Supersonic flight brings with it substantial technical challenges, as the aerodynamics of supersonic flight are dramatically different from those of subsonic flight (i.e., flight at speeds slower than that of sound). In particular, aerodynamic drag rises sharply as the aircraft passes the transonic regime, requiring much greater engine power and more streamlined airframes.

Wings[edit]

To keep drag low, wingspan must be limited, which also reduces the aerodynamic efficiency when flying slowly. Since a supersonic aircraft must take off and land at a relatively slow speed, its aerodynamic design must be a compromise between the requirements for both ends of the speed range.

One approach to resolving this compromise is the use of a variable-geometry wing, commonly known as the "swing-wing," which spreads wide for low-speed flight and then sweeps sharply, usually backwards, for supersonic flight. However, swinging affects the longitudinal trim of the aircraft and the swinging mechanism adds weight and cost. Use of a delta wing, such as those used on the Aerospatiale-BAC Concorde generates a vortex which energises the flow on the upper surface of the wing at high speeds and attack angles, delaying flow separation, and giving the aircraft a very high stall angle. It also solves the issue of fluid compressibility at transonic and supersonic speeds. However, it is, of course, inefficient at lower speeds due to the requirement of a high angle of attack, and therefore need the use of flaps.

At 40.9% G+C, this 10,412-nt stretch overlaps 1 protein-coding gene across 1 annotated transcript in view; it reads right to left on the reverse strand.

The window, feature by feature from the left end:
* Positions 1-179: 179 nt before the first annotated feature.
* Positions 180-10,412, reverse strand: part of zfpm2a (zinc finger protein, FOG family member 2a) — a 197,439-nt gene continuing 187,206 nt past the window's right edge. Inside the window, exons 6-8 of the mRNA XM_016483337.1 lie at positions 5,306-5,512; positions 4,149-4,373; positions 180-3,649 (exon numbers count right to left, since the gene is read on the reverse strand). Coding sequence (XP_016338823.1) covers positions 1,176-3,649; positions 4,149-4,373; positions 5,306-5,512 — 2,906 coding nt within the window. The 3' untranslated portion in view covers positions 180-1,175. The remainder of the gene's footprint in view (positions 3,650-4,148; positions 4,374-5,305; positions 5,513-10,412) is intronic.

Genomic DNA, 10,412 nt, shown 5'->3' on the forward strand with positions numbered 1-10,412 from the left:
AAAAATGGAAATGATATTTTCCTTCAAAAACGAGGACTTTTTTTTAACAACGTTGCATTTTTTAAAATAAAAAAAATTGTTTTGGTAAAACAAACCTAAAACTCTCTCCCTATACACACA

Heating[edit]

Main article: Aerodynamic heating

Another problem is the heat generated by friction as the air flows over the aircraft. Most subsonic designs use aluminium alloys such as Duralumin, which are cheap and easy to work but lose their strength quickly at high temperatures. This limits maximum speed to around Mach 2.2.